Imagine a Big Pharma prescription that will slash your risk of dying by 14 percent and give you at least an extra three years of life. How much you would be willing to pay for it? Many people would find a way to take this disease-preventing pill, no matter what the cost. Although there is no such drug, there is a free non-chemical prescription that can provide you with the amazing health benefits described above. There’s just one catch: you have to take responsibility for your health and get moving for 15 minutes a day.
That’s the dramatic conclusion of a study just published in the online version of The Lancet . Dr. Chi-Pang Wen of the National Health Research Institutes in Taiwan and China Medical University Hospital, and Dr. Jackson Pui Man Wai of the National Taiwan Sport University, headed a research team that investigated a large range of physical activity levels to see just how much exercise produces important health benefits. Previous research has come up with unclear results about whether exercising less than 150 minutes a week can help you live longer.
The new study involved over 400,000 Taiwanese people who participated in standard medical screening in Taiwan between 1996 and 2008, with an average follow-up of 8 years. Based on how much the research subjects said they exercised each week, the study participants were placed into one of five categories of exercise: virtually no exercise (inactive), or low, medium, high, or very high physical activity. Next, the scientists calculated hazard ratios (HR), a statistical measurement used to figure out the odds of an event occurring within a group at a particular time, to see what the risk of death was for every group that was active compared with the inactive group. Then the research team calculated life expectancy for each research participant group.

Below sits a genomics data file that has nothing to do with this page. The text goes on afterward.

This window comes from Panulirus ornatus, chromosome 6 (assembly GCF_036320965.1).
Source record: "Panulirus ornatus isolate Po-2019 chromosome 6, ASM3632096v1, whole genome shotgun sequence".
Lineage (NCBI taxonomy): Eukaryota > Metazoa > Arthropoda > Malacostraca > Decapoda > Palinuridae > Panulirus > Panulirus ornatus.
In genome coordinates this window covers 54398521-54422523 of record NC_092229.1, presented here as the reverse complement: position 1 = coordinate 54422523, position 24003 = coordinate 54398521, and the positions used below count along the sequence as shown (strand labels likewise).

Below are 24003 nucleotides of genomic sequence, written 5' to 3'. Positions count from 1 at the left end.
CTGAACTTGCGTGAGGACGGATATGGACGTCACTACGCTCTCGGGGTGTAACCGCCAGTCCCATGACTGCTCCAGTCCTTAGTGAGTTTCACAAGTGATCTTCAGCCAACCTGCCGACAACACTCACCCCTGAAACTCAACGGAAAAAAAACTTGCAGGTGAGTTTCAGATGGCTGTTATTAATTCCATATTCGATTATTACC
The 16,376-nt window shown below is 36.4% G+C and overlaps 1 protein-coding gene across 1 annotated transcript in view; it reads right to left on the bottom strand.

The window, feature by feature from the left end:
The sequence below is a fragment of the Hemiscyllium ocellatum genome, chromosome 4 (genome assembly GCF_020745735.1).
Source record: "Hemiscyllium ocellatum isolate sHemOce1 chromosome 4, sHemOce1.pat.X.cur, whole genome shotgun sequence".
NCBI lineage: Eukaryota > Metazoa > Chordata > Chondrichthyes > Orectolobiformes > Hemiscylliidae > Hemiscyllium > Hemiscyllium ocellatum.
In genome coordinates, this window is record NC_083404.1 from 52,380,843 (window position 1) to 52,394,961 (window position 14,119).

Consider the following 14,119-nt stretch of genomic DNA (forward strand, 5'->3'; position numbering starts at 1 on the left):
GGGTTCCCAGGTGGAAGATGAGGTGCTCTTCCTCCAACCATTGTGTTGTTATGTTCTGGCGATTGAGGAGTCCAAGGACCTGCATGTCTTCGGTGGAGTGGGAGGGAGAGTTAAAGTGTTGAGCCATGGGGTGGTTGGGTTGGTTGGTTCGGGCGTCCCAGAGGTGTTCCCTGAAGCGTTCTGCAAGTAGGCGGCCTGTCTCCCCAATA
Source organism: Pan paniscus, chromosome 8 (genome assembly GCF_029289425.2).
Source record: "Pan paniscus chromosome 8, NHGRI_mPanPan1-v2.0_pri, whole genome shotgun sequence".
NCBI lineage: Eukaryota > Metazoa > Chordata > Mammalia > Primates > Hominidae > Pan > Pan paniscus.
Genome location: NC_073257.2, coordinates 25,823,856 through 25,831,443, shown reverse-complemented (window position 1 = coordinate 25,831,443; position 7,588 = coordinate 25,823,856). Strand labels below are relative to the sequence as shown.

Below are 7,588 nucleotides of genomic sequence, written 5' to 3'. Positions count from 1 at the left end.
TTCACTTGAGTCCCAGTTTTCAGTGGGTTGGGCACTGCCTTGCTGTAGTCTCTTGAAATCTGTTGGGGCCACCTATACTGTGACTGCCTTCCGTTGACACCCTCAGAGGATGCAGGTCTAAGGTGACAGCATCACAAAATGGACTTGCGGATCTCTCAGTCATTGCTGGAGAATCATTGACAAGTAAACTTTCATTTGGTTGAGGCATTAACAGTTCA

The results? Compared with individuals in the inactive group, those who were active had dramatic health benefits. Even the research participants in the low activity group who only exercised for an average of 92 minutes per week (about 15 minutes a day) had a 14 percent reduced risk of all-cause mortality, a 10 percent reduced risk of dying from any type of cancer and, on average, a three year longer life expectancy.
What’s more, every additional 15 minutes of exercise each day beyond the minimum amount reduced death from all causes by another four percent and reduced death from cancer by another by one percent. These benefits were found across all age groups and among both men and women. The benefits were even applicable to the people with risks for cardiovascular disease. On the other hand, those in the inactive group who had a 17 percent increased risk of mortality compared with individuals in the low exercise group.